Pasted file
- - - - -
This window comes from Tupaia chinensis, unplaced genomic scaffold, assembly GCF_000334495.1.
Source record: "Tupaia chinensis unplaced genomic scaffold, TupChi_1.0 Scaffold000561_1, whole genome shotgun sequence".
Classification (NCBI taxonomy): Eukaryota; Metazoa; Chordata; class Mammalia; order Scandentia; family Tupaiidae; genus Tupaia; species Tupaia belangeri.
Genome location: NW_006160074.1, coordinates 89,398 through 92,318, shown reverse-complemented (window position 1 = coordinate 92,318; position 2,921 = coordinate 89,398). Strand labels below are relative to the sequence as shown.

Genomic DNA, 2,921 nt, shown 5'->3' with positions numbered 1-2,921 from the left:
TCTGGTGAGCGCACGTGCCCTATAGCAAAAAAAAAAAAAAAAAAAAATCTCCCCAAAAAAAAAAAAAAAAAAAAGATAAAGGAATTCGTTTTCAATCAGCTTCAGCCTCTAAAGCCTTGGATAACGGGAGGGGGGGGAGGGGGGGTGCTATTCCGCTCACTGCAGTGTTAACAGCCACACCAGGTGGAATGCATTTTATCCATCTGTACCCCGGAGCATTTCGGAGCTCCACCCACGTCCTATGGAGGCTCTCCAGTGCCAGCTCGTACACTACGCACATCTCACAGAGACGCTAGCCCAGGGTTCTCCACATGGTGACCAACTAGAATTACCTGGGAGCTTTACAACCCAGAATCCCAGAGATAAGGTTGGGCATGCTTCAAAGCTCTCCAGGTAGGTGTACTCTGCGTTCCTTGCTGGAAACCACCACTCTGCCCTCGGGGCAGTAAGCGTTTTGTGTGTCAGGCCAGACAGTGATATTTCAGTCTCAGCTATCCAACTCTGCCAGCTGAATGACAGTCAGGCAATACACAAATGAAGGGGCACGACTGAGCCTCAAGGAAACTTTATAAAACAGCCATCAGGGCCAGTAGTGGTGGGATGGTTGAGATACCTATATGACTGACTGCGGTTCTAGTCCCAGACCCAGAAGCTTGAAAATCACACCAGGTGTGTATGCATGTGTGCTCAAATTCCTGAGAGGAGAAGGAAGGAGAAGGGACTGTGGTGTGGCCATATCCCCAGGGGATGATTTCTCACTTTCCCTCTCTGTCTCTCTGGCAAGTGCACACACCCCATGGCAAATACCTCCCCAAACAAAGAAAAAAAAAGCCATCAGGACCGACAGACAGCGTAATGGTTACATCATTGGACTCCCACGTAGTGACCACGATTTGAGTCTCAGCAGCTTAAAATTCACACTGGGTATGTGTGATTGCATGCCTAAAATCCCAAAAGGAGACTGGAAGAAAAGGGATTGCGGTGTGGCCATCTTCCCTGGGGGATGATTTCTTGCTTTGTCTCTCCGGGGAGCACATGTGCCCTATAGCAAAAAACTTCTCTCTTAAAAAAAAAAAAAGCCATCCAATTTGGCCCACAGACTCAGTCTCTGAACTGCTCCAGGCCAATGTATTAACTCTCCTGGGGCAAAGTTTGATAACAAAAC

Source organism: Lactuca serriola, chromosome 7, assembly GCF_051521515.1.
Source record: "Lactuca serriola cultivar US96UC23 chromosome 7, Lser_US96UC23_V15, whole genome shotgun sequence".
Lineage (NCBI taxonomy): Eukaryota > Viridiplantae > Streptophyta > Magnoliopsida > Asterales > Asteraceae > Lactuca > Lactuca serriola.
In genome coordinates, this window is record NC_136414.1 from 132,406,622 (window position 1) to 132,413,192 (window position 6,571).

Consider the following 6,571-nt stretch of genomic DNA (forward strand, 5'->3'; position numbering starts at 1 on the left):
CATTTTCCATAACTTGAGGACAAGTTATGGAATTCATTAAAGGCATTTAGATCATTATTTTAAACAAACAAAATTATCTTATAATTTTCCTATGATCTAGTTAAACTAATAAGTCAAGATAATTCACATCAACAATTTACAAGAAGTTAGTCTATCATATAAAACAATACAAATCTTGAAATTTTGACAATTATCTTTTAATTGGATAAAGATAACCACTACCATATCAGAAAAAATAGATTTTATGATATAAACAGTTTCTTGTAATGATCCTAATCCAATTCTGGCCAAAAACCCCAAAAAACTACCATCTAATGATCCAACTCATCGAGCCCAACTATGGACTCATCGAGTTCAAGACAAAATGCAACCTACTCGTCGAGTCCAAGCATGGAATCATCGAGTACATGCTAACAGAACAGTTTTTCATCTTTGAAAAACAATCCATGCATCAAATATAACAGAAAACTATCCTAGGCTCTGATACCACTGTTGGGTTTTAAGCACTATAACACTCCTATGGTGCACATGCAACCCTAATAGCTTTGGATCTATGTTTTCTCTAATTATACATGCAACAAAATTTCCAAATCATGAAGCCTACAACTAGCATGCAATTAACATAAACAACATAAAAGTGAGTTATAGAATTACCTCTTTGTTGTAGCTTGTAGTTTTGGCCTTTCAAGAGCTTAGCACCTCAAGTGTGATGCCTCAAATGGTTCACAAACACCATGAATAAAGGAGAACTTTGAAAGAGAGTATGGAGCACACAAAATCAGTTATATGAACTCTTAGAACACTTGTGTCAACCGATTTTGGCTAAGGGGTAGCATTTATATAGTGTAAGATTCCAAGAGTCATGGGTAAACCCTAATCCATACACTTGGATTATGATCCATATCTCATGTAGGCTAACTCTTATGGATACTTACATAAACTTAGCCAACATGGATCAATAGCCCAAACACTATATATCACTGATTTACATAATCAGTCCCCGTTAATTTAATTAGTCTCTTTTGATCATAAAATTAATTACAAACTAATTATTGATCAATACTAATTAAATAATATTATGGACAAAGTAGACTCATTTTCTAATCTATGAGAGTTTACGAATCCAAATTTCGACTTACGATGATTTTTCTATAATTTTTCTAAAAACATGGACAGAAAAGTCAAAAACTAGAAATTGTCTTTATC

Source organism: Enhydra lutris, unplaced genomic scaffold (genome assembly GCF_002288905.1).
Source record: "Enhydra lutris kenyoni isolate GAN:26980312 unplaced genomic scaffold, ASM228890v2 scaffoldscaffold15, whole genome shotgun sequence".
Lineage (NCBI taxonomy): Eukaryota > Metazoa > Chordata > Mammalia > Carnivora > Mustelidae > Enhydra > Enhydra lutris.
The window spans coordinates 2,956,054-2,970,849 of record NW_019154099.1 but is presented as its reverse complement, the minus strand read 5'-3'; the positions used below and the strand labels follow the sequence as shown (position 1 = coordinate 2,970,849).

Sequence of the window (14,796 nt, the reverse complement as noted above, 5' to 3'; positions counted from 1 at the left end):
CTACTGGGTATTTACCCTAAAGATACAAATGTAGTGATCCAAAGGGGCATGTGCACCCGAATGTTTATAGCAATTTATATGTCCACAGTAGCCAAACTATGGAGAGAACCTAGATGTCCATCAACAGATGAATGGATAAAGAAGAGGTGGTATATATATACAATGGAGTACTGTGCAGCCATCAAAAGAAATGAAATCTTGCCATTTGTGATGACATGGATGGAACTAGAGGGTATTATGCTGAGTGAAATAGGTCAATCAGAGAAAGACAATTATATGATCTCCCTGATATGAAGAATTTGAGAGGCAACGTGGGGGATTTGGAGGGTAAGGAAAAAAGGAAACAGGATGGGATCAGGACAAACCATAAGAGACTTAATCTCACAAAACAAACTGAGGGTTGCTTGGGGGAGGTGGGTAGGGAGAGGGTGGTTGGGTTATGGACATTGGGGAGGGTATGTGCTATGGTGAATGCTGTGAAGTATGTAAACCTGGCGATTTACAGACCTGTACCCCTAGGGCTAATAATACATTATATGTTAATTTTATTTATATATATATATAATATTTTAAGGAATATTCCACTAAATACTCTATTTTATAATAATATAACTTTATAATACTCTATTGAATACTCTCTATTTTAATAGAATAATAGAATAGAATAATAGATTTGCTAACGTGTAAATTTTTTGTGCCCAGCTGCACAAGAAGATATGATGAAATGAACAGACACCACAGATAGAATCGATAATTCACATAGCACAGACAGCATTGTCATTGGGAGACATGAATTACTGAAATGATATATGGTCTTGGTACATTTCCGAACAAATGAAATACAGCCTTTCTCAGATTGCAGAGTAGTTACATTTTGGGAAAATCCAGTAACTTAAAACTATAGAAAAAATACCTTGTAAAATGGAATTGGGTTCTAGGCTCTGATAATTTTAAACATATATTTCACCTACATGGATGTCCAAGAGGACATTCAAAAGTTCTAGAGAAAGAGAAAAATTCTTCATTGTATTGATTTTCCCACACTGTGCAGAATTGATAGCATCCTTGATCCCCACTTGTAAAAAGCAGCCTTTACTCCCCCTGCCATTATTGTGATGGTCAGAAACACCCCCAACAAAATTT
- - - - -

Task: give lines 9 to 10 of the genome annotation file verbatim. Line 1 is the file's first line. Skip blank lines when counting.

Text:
Lineage (NCBI taxonomy): Eukaryota > Viridiplantae > Streptophyta > Magnoliopsida > Asterales > Asteraceae > Lactuca > Lactuca serriola.
In genome coordinates, this window is record NC_136414.1 from 132,406,622 (window position 1) to 132,413,192 (window position 6,571).